Egypt and the Question of U.S. Assistance
RAND Congressional Briefing Series
About the Program
Where is Egypt headed and what role should U.S. aid play right now?
With the ouster of former President Morsi by the Egyptian military, there is a renewed debate over the status of U.S. assistance to Egypt. Some in Congress assert that there is a clear legal requirement that the United States cut off military aid to Egypt. Others say that an exception should be made since the assistance serves important U.S. national security interests.
Should the United States cut off aid? What leverage does the U.S. actually gain from the roughly $1.5 billion in aid it provides Egypt annually? Would cutting it off promote or impair American interests in the region? These questions are addressed in a moderated discussion designed to inform Congress' approach as it reevaluates assistance to Egypt.
Jul 25, 2013
Jul 25, 2013
Steven A. Cook is Hasib J. Sabbagh senior fellow for Middle Eastern studies at the Council on Foreign Relations (CFR). He is an expert on Arab and Turkish politics as well as U.S.-Middle East policy. Cook is the author of The Struggle for Egypt: From Nasser to Tahrir Square (Oxford University Press, Fall 2011), which won the Washington Institute for Near East Policy's gold medal for best book on the Middle East in 2012, and Ruling But Not Governing: The Military and Political Development in Egypt, Algeria, and Turkey (Johns Hopkins University Press, 2007). He has published widely in a variety of foreign policy journals, opinion magazines, and newspapers. He currently writes the blog, "From the Potomac to the Euphrates." Prior to joining CFR, Cook was a research fellow at the Brookings Institution (2001–2002) and a Soref research fellow at the Washington Institute for Near East Policy (1995–96). He holds a B.A. in international studies from Vassar College, an M.A. in international relations from the Johns Hopkins School of Advanced International Studies, and both an M.A. and Ph.D. in political science from the University of Pennsylvania.
Michele Dunne is an Atlantic Council vice president and director of the Atlantic Council's Rafik Hariri Center for the Middle East. She has served in the White House on the National Security Council staff, on the State Department's Policy Planning Staff and in its Bureau of Intelligence and Research, and as a diplomat in Cairo and Jerusalem. Prior to joining the Atlantic Council, Dunne was a senior associate at the Carnegie Endowment for International Peace, where she edited the Arab Reform Bulletin and carried out research on Arab politics and U.S. policies. She holds a doctorate in Arabic language and linguistics from Georgetown University, where she has served as a visiting professor of Arabic and Arab studies. Her research interests include Arab politics, political transitions, economic reform, Egypt, Israeli-Palestinian issues, and U.S. and European policies in the Middle East. She co-chairs the Working Group on Egypt, a bipartisan group of experts established in February 2010 to mobilize U.S. government attention to the forces of change in that country.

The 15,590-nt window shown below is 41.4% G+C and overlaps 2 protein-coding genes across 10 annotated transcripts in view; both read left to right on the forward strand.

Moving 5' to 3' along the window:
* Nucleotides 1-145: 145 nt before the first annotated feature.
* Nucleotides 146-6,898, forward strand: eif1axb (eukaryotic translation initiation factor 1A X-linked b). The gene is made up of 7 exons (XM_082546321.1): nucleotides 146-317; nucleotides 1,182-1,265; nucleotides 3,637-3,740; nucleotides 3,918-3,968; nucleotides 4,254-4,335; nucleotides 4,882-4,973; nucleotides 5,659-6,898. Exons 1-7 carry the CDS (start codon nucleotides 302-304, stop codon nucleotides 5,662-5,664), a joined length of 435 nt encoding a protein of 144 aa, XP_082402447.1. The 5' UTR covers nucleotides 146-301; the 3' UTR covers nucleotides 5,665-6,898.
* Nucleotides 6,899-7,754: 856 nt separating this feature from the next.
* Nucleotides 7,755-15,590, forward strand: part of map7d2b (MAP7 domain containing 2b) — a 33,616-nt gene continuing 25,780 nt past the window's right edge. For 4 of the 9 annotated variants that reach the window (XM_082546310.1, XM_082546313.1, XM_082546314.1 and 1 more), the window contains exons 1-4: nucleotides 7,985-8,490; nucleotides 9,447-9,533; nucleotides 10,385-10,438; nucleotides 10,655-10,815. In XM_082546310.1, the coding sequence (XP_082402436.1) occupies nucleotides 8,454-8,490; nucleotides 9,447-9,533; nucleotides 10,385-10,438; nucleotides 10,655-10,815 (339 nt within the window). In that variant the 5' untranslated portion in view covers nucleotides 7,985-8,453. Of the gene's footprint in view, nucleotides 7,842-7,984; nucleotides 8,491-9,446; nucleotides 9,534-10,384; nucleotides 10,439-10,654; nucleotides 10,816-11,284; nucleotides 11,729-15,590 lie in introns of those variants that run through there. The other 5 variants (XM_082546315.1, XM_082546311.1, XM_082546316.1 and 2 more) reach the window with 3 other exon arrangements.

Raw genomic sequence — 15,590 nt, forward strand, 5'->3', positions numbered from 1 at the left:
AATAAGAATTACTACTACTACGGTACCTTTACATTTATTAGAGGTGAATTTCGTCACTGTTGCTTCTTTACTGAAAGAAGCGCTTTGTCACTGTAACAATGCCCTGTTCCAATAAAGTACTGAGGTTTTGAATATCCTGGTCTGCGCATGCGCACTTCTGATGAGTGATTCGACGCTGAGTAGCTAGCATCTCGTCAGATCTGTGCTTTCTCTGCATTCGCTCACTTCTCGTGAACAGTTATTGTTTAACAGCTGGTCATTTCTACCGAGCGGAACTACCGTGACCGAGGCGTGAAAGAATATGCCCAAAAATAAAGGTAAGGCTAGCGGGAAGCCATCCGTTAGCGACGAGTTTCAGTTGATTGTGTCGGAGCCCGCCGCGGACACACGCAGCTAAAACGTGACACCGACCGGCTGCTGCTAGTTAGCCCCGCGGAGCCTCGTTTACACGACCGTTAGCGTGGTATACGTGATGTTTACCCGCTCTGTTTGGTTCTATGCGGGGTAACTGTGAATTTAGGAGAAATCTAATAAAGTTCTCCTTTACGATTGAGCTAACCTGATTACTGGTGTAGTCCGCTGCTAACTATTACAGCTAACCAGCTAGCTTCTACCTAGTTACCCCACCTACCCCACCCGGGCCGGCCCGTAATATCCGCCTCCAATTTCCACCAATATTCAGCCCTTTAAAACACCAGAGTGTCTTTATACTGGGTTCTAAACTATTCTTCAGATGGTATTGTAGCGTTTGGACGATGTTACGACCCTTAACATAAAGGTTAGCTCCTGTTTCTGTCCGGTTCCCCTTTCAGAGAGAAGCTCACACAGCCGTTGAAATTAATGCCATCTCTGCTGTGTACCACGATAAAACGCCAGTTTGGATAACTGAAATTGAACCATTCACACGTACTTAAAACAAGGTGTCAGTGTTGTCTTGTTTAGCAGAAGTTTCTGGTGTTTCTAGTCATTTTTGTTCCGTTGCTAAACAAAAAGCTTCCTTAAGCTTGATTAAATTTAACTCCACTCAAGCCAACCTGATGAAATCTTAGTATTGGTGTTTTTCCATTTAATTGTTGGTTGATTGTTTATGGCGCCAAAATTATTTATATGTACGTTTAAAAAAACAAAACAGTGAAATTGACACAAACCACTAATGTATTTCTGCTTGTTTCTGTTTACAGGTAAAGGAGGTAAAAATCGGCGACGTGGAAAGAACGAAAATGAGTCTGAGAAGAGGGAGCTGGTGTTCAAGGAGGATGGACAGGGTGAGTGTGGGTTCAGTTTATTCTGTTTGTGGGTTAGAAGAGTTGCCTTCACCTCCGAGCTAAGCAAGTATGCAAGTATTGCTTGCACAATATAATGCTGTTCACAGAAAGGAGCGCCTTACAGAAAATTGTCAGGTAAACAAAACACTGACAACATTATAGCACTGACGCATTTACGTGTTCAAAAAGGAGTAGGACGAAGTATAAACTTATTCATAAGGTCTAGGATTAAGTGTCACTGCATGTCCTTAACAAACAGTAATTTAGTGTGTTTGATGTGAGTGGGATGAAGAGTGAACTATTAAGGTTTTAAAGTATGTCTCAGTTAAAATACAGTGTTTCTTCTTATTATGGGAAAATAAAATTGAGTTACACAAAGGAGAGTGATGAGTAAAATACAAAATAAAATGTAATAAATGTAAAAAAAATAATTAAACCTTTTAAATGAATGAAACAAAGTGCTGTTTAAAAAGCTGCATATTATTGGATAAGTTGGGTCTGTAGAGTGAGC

Jeff Martini is a Middle East analyst for the RAND Corporation who focuses on political and security challenges in the region. He has carried out extensive fieldwork in Egypt since the 2011 Revolution. Those efforts have culminated in reports on the evolution of Egypt's civil-military relations and the challenge of generational divides within the Muslim Brotherhood. Earlier this year he published his groundbreaking Voting Patterns in Post-Mubarak Egypt, which analyzed electoral returns from all four of the post-Mubarak elections in order to glean insights as to the levels of support for various parties across Egypt's regions.
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